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Artist Creates Barbie With Average-Size Body & We Wish Our Daughters Could Get One (PHOTOS)

Posted by on Jul. 3, 2013 at 7:21 AM
  • 12 Replies


Artist Creates Barbie With Average-Size Body & We Wish Our Daughters Could Get One (PHOTOS)

posted by Maressa Brown 


barbie normal nickolay lammEver since Barbie made her debut in 1959, certain questions have weighed on our minds: Why doesn't she look anything like real women? What would a real woman with her proportions actually look like?! What if her proportions were actually based on a real woman's? And beyond all that, what kind of negative effect -- if any -- is her distorted, unrealistic body having on the legions of little girls who've grown up playing with Barbie dolls for decades?

Artist Nickolay Lamm is addressing all of these Qs with his creation of "Normal" Barbie, aka a 3-D model created from CDC measurements of an average 19-year-old woman. He explained his rationale to us: "I created this 'Normal' Barbie, because I feel that if there's even a small chance of Barbie negatively influencing girls, and if normal Barbie looks good, why doesn't Mattel make 'normal Barbie'? ... I want to show people that normal Barbie can look even better than real Barbie. Average is beautiful."

More from The Stir: 7-Year-Old Girl’s Honest Reactions to 10 Barbies Will Shock the Doll’s Critics

It's true. His "Normal Barbie" looks stunning, doncha think? And a lot more, I don't know, real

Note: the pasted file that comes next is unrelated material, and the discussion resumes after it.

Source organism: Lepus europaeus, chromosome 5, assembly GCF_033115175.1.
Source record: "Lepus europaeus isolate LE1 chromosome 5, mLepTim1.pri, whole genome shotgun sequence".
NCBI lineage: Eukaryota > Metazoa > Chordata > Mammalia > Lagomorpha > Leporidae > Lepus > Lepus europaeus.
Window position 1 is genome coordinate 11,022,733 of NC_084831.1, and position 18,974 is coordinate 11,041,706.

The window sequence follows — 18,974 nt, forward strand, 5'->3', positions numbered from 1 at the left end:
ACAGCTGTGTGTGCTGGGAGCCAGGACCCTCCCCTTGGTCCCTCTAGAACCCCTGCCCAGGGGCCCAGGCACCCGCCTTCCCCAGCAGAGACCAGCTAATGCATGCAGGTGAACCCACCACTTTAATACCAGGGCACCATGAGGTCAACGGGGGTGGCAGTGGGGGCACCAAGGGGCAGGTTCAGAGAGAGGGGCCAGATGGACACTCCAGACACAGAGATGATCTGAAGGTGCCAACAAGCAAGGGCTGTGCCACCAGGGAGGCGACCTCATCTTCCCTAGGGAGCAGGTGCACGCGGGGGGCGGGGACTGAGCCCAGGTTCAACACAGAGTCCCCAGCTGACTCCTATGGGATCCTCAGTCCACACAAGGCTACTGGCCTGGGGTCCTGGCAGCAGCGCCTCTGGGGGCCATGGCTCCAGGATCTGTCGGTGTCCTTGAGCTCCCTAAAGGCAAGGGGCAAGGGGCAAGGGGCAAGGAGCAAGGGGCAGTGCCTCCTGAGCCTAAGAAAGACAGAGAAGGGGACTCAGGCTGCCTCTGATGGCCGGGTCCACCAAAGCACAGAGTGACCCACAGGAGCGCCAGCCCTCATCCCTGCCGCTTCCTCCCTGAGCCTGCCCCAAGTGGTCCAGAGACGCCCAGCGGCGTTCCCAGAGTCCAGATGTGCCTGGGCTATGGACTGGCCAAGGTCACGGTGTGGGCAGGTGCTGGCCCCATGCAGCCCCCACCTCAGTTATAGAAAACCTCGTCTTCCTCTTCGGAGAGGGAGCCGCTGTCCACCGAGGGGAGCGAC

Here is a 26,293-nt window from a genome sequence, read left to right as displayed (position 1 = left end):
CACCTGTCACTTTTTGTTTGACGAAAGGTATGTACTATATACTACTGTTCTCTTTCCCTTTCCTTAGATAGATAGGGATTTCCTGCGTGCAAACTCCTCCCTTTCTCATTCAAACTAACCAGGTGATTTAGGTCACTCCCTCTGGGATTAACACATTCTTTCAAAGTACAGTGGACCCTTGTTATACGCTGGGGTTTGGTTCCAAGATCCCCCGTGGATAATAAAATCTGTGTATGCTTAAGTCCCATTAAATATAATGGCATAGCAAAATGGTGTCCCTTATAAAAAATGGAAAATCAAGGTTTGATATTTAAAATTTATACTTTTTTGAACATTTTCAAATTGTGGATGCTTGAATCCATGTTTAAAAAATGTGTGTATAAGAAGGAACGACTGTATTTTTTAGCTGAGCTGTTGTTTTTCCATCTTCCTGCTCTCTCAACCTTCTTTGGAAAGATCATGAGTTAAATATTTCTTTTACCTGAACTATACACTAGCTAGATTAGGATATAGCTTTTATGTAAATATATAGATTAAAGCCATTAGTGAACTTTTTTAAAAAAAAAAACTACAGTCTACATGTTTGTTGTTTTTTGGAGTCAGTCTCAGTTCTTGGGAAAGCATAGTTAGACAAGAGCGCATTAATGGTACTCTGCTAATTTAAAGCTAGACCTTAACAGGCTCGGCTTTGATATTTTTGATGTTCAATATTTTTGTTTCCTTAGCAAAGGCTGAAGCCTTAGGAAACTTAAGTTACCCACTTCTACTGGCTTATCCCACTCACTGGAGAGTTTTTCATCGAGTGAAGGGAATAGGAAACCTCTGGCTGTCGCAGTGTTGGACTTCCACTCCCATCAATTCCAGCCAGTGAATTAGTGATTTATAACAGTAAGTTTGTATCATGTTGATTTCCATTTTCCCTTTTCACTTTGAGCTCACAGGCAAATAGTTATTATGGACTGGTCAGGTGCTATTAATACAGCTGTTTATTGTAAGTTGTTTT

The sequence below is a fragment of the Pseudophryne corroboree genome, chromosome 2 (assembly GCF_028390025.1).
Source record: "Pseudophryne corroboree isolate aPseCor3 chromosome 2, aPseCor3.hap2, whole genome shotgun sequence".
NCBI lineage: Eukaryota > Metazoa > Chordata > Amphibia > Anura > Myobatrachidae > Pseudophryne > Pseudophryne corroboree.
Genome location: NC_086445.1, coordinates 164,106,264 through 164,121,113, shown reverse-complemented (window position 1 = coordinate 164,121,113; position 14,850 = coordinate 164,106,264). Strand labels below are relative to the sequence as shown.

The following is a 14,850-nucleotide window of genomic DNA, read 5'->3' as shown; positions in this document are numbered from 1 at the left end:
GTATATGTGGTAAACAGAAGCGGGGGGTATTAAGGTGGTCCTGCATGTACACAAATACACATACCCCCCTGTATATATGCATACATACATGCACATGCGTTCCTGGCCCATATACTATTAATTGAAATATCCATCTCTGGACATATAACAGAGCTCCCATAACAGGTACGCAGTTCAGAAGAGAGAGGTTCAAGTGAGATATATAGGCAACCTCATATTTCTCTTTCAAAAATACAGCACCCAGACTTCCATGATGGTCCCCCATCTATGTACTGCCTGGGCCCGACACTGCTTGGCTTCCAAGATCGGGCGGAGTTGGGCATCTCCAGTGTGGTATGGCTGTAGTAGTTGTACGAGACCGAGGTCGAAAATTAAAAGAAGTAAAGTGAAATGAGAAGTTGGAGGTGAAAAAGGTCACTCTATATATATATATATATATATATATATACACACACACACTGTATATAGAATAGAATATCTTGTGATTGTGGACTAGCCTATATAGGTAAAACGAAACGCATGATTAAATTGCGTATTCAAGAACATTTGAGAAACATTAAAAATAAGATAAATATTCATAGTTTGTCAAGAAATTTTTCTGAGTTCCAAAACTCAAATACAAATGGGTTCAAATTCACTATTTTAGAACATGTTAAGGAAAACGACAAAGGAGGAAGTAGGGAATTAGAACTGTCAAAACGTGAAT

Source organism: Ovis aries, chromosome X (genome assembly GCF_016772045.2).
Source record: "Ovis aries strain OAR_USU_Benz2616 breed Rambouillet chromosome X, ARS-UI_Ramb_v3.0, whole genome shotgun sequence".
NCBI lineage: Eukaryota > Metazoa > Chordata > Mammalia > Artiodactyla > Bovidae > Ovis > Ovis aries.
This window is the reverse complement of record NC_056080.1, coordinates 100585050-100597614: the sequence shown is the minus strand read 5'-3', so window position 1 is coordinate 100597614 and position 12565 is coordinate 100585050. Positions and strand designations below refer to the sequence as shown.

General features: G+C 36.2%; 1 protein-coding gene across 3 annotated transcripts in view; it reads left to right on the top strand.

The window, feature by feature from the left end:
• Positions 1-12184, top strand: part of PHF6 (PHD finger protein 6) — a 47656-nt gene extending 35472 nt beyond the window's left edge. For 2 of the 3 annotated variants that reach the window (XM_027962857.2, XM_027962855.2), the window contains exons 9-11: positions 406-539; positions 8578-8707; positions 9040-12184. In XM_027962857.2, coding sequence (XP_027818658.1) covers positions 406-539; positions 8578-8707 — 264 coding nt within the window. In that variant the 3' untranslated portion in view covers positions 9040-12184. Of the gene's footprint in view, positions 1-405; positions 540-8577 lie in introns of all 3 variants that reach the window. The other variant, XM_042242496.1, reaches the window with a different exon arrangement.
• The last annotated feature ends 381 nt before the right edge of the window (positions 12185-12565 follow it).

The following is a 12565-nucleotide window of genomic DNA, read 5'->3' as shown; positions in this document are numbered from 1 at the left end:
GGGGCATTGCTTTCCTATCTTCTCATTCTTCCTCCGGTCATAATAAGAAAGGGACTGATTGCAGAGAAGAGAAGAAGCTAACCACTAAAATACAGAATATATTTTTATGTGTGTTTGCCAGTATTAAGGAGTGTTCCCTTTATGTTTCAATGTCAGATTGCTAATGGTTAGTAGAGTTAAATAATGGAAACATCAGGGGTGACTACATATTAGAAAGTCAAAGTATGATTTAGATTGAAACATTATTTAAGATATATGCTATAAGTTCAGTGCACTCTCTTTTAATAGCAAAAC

barbie normal nickolay lamm

Still, shockingly, at least judging from comments under one story about Lamm's "Normal Barbie" experiment, some people think there's absolutely no negative effect -- and therefore no need for Mattel to make a more realistic doll. They argue that Barbie's "just a child's toy," and write, "If a little girl is dumb enough to think she's supposed to look like an 11-inch tall doll, that's her problem." Wow. No. It's not her problem. It's Mattel's and parents' and everyone's problem, because the downstream effects of what a little girl believes is beautiful and attractive and acceptable are tremendous. It could be a piece of the puzzle influencing whether she spends her life dreaming of finding the cure for cancer -- or pining after plastic surgery.

To that kind of thinking, Lamm says:

Some people think it's okay to tell real human beings how skinny they look, yet refuse to lay the same criticism on Barbie even though young girls are probably much more exposed to her than advertisements with skinny models. ... Just because we think something isn't affecting us, doesn't mean that's the case. I feel a lot of our actions are based on things we don't even think about.

Cheers to that! But the thing is ... we should be thinking about them, and that's what an artistic experiment like Lamm's aims to do. It gets a conversation going and gets us thinking about how we and our daughters and future generations of girls' body images and perceptions of beauty may be molded by Barbie's warped body -- perhaps in ways we never even realized.

What do you think of Lamm's experiment? Do you think there's a need for a "Normal Barbie"? Do you believe Barbie negatively influences girls?

by on Jul. 3, 2013 at 7:21 AM
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Replies (1-10):
momofsixangels
by Colleen on Jul. 3, 2013 at 7:53 AM

I think its great.Honestly I dont think a barbie really  influences a little girl.A little girl just loves playing with a barbie and doesnt think about her body

MamaJane
by Jane:) on Jul. 3, 2013 at 8:02 AM